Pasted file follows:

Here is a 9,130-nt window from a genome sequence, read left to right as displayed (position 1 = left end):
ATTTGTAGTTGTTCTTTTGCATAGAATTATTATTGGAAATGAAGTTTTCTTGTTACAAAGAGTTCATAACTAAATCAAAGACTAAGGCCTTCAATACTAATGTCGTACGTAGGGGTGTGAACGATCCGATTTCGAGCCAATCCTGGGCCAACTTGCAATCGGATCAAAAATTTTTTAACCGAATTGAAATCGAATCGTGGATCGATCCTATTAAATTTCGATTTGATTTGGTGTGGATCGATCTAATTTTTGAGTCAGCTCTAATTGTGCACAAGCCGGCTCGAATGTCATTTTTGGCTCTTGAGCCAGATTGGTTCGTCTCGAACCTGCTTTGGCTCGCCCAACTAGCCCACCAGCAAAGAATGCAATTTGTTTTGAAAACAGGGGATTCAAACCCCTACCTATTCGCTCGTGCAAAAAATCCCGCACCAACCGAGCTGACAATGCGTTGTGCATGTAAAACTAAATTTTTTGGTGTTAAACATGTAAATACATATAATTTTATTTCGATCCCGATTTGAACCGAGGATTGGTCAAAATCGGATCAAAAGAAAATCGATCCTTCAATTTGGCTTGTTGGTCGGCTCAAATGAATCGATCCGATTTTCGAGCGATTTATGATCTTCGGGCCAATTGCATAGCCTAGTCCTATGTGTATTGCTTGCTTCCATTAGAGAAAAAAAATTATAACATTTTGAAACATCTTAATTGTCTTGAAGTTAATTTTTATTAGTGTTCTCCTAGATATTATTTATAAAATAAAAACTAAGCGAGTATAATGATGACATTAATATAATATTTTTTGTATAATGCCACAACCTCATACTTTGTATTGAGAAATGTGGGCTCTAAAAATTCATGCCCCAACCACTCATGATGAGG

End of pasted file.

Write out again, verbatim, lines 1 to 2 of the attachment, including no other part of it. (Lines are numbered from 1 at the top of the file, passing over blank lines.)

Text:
Here is a 9,130-nt window from a genome sequence, read left to right as displayed (position 1 = left end):
ATTTGTAGTTGTTCTTTTGCATAGAATTATTATTGGAAATGAAGTTTTCTTGTTACAAAGAGTTCATAACTAAATCAAAGACTAAGGCCTTCAATACTAATGTCGTACGTAGGGGTGTGAACGATCCGATTTCGAGCCAATCCTGGGCCAACTTGCAATCGGATCAAAAATTTTTTAACCGAATTGAAATCGAATCGTGGATCGATCCTATTAAATTTCGATTTGATTTGGTGTGGATCGATCTAATTTTTGAGTCAGCTCTAATTGTGCACAAGCCGGCTCGAATGTCATTTTTGGCTCTTGAGCCAGATTGGTTCGTCTCGAACCTGCTTTGGCTCGCCCAACTAGCCCACCAGCAAAGAATGCAATTTGTTTTGAAAACAGGGGATTCAAACCCCTACCTATTCGCTCGTGCAAAAAATCCCGCACCAACCGAGCTGACAATGCGTTGTGCATGTAAAACTAAATTTTTTGGTGTTAAACATGTAAATACATATAATTTTATTTCGATCCCGATTTGAACCGAGGATTGGTCAAAATCGGATCAAAAGAAAATCGATCCTTCAATTTGGCTTGTTGGTCGGCTCAAATGAATCGATCCGATTTTCGAGCGATTTATGATCTTCGGGCCAATTGCATAGCCTAGTCCTATGTGTATTGCTTGCTTCCATTAGAGAAAAAAAATTATAACATTTTGAAACATCTTAATTGTCTTGAAGTTAATTTTTATTAGTGTTCTCCTAGATATTATTTATAAAATAAAAACTAAGCGAGTATAATGATGACATTAATATAATATTTTTTGTATAATGCCACAACCTCATACTTTGTATTGAGAAATGTGGGCTCTAAAAATTCATGCCCCAACCACTCATGATGAGG